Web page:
Once WSL2 installed, Ubuntu became a Windows application that you can start, pin in the Task panel or in the Taskbar. This is quite magic but wait, there is much more!


Exploring Linux folders from Windows

File access interacts nicely between the two OS. You can explore the Linux directory from Windows Explorer through the UNC path \\wsl$\Ubuntu . For example the /home/pat/test  directory in Linux can be explored from Windows from \\wsl$\Ubuntu\home\pat\test.


Notice the different directory separator char, '\' on Windows and '/' on Linux. Linux is picky and won’t recognize the Windows char '\' while Windows accepts both characters as separator. If needed you can get the separator character programmatically from System.IO.Path.DirectorySeparatorChar.

Exploring Windows folders from Linux

The Windows C:/ drive is mounted on the Linux volume/mnt/c. It means that you can access your entire file system from Linux. For example I prepared this small .NET 5.0 application and made it run on both OS.


I didn’t have to copy or transfer WhichOperatingSystem.dll somehow, both Linux and Windows runs the exact same DLL file. Both these cd commands refer to the same directory.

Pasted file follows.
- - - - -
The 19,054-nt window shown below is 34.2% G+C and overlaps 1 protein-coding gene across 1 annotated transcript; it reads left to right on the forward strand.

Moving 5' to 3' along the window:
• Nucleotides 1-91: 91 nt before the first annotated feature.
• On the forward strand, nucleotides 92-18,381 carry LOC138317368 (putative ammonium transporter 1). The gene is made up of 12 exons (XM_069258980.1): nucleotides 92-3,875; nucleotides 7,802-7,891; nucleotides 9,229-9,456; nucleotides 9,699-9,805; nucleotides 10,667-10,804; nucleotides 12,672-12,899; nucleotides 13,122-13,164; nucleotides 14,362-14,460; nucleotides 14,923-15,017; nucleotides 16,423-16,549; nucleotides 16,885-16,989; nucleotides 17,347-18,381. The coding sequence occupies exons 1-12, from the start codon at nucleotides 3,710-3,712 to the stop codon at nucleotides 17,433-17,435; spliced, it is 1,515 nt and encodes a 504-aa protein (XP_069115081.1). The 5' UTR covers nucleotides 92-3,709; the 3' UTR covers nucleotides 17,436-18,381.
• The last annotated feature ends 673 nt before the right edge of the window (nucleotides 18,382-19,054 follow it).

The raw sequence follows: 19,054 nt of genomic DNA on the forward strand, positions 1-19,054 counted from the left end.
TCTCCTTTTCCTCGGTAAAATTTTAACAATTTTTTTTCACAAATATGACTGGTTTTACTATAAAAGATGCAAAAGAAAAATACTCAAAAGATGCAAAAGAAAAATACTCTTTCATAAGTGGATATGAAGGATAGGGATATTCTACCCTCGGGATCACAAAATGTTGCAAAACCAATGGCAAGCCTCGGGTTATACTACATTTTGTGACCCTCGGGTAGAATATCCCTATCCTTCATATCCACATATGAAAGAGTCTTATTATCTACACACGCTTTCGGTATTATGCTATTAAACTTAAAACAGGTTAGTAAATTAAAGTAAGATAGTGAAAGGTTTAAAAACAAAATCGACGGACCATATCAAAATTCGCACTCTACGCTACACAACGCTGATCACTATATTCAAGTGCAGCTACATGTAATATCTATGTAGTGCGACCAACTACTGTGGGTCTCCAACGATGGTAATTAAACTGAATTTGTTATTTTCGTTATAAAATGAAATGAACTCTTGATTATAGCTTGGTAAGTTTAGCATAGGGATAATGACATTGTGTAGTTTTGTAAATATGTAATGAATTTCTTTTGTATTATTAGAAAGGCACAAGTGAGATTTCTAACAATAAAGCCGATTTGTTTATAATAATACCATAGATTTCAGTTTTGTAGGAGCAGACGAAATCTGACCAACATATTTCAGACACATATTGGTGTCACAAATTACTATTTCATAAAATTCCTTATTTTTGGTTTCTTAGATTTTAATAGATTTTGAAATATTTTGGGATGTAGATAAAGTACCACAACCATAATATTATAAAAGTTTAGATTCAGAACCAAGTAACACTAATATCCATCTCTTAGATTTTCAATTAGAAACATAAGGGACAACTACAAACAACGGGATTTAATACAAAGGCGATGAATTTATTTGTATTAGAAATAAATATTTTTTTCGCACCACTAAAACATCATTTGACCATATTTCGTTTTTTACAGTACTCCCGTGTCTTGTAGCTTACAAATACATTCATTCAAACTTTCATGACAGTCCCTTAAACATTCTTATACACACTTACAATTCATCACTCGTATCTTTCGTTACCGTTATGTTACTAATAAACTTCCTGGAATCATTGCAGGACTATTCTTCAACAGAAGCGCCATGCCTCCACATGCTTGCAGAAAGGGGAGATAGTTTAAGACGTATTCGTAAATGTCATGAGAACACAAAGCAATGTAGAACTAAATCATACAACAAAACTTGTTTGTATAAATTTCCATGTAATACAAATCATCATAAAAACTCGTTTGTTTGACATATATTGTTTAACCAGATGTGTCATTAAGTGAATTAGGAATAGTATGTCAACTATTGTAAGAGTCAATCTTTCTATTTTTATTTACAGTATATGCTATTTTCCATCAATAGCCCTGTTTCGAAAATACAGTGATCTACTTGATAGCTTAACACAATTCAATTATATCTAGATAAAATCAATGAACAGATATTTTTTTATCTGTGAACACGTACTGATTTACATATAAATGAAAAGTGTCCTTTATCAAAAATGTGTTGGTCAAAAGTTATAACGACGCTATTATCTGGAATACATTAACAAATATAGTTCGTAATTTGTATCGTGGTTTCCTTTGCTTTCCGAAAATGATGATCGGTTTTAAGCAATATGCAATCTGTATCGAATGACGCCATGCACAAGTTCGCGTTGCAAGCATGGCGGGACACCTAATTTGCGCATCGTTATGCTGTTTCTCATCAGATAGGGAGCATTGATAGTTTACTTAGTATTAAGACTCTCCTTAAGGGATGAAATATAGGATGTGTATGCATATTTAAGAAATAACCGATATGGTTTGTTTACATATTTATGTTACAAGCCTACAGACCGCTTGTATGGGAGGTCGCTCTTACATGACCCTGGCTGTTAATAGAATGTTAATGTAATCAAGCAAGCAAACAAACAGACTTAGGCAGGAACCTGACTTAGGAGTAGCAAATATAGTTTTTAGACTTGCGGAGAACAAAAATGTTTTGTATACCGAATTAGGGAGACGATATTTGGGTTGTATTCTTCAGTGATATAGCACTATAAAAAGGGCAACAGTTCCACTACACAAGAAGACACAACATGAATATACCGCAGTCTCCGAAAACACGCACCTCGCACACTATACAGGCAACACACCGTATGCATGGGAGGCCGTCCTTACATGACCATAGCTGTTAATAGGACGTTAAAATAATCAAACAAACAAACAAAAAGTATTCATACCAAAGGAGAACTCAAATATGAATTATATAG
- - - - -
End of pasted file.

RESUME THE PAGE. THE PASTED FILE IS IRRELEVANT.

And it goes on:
Installing .NET 5.0 on WSL

In the section above I assumed that .NET 5.0 was already installed on the WSL2 Linux. But you have to actually install it yourselves. You can install the .NET 5.0 SDK as explained on this official Microsoft page.

Alternatively you can download .NET 5.0 SDK for Linux from the official Microsoft page https://dotnet.microsoft.com/download/dotnet/5.0 and follow this tutorial.

Debug .NET Apps in WSL2 with Visual Studio

We already explained above how to execute our .NET 5.0 application WhichOperatingSystem.dll from both Windows and Linux. Actually Visual Studio 2019 is automatically aware of your WSL2 install and you can select the WSL2 configuration to run and debug.


Here is debugging on WSL2 in action. I added string location = Assembly.GetExecutingAssembly().Location to highlight the fact that the DLL is loaded from the /mnt/c mounted directory.